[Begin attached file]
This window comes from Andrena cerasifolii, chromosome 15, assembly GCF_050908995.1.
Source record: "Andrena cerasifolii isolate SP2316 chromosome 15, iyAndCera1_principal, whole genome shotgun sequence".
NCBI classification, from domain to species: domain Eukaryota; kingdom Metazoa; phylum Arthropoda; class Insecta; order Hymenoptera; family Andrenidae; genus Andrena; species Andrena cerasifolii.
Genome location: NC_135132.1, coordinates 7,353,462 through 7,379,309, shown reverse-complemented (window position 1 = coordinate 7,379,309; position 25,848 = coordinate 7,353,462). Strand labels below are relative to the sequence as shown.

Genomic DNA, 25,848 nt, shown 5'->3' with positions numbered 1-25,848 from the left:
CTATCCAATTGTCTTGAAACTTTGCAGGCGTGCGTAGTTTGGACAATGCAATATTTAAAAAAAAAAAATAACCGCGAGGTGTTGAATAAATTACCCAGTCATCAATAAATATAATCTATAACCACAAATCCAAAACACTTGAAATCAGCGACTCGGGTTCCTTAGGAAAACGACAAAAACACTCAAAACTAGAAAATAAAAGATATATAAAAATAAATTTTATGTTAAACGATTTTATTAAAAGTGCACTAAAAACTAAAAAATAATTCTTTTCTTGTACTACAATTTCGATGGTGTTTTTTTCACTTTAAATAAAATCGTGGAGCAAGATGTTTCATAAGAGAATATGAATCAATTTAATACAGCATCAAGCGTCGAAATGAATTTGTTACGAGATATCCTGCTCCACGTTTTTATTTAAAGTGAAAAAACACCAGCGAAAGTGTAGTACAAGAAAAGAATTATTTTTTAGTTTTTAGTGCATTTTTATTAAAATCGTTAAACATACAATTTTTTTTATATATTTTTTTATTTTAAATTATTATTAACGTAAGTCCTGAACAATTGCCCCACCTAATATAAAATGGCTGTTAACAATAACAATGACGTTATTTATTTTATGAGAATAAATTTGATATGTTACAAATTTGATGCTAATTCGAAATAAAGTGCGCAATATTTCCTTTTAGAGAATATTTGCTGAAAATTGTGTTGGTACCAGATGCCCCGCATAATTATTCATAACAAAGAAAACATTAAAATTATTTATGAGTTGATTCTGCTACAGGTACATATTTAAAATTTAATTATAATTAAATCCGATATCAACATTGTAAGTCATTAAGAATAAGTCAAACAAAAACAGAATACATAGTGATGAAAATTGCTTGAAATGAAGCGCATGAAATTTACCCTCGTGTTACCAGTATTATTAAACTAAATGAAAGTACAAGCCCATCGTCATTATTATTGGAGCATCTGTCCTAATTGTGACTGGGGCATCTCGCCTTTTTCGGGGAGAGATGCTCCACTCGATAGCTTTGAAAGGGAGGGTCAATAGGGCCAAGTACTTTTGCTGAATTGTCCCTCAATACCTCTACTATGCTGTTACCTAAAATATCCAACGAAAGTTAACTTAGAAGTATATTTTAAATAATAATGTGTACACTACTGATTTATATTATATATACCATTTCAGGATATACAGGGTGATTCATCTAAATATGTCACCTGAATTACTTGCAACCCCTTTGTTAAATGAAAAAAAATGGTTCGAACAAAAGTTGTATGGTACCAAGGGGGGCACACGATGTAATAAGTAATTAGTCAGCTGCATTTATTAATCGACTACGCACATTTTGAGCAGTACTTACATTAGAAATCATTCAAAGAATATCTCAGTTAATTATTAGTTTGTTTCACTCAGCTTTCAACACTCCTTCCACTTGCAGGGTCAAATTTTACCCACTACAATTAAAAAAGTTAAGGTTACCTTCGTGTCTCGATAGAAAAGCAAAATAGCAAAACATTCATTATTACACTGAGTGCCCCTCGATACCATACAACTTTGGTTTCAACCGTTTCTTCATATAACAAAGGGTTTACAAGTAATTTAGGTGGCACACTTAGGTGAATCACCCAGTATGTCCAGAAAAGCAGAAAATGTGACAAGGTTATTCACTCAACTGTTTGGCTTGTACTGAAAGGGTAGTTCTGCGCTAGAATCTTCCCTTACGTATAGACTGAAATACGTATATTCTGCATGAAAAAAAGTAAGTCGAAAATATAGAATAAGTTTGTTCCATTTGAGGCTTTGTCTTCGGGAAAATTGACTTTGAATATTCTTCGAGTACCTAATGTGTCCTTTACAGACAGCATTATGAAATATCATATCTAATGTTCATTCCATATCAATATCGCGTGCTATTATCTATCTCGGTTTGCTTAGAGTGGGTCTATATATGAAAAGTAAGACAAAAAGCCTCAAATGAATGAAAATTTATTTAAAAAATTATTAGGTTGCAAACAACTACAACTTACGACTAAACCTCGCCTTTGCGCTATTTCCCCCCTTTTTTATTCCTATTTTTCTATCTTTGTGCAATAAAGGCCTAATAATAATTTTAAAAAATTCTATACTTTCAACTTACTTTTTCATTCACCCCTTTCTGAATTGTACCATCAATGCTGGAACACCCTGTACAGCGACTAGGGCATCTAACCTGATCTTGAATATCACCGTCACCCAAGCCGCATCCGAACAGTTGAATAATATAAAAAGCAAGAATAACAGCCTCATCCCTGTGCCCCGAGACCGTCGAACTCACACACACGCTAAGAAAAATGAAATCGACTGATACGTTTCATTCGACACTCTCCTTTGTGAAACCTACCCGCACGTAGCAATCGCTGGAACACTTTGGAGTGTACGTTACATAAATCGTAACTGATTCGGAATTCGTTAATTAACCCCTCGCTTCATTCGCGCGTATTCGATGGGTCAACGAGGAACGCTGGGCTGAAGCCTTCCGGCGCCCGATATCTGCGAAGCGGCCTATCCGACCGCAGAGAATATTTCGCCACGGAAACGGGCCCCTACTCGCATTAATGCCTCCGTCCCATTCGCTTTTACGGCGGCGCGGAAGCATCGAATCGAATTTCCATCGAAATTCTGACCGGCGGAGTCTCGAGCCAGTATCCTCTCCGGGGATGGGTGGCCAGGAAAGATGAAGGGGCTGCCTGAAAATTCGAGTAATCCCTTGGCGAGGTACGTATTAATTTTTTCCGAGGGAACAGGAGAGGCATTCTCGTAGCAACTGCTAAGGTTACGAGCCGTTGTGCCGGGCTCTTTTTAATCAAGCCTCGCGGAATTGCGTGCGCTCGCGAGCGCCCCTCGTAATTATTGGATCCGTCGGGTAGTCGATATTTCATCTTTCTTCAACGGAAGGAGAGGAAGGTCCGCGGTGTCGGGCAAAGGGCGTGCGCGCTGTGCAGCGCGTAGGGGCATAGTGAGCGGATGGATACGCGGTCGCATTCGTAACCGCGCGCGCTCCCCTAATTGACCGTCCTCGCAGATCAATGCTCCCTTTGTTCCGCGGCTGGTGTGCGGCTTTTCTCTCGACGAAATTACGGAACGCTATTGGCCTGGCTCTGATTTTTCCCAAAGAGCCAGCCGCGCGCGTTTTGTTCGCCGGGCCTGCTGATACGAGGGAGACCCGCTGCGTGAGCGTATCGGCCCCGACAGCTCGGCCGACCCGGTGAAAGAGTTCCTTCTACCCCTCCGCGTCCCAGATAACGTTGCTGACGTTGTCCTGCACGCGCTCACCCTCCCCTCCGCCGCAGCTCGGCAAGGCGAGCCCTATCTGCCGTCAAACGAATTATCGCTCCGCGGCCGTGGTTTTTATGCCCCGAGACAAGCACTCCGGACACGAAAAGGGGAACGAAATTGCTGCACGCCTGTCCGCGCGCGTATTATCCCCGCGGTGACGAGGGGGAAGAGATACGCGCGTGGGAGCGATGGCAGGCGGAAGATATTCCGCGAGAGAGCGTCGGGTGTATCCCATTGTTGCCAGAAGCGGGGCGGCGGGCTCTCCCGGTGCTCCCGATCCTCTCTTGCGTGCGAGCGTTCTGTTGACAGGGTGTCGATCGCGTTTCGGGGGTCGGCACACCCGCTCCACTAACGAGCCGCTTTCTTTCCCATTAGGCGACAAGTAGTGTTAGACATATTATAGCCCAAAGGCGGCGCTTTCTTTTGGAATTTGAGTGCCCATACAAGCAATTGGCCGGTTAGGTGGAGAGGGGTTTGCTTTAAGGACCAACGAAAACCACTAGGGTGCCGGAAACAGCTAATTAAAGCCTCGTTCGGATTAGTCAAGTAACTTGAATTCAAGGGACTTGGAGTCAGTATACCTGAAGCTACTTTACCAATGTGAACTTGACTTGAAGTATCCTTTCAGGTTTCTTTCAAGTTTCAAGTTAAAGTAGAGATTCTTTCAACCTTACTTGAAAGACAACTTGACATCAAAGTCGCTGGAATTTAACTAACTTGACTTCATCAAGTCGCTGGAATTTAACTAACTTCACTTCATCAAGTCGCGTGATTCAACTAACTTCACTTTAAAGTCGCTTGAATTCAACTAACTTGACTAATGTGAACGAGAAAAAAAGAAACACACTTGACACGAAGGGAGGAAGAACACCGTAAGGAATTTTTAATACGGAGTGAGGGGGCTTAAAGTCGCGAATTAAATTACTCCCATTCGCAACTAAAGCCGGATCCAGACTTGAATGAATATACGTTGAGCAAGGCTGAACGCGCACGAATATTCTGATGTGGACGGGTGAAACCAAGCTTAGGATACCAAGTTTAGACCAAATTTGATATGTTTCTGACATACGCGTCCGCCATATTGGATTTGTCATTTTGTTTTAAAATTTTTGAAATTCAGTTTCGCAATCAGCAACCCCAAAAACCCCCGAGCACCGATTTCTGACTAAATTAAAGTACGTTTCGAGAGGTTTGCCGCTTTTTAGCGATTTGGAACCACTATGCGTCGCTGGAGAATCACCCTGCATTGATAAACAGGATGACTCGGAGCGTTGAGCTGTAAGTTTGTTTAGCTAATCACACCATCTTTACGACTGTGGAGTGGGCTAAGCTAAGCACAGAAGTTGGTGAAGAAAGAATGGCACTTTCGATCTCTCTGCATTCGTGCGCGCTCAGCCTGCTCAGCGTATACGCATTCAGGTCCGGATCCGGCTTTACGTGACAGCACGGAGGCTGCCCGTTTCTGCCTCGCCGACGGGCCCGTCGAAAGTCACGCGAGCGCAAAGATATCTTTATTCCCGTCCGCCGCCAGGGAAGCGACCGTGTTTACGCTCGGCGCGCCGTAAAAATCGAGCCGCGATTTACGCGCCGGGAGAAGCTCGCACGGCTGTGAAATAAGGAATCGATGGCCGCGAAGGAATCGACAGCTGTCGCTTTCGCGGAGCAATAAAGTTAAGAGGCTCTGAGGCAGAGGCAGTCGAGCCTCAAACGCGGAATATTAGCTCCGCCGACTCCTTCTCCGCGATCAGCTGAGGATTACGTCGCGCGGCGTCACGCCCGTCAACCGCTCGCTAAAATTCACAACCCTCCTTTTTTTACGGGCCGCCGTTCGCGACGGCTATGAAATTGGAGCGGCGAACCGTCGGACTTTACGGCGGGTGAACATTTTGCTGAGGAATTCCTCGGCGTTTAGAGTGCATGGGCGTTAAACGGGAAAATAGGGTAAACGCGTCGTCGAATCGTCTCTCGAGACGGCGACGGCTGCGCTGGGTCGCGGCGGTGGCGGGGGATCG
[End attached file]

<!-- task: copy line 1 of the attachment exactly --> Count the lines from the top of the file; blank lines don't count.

This window comes from Andrena cerasifolii, chromosome 15, assembly GCF_050908995.1.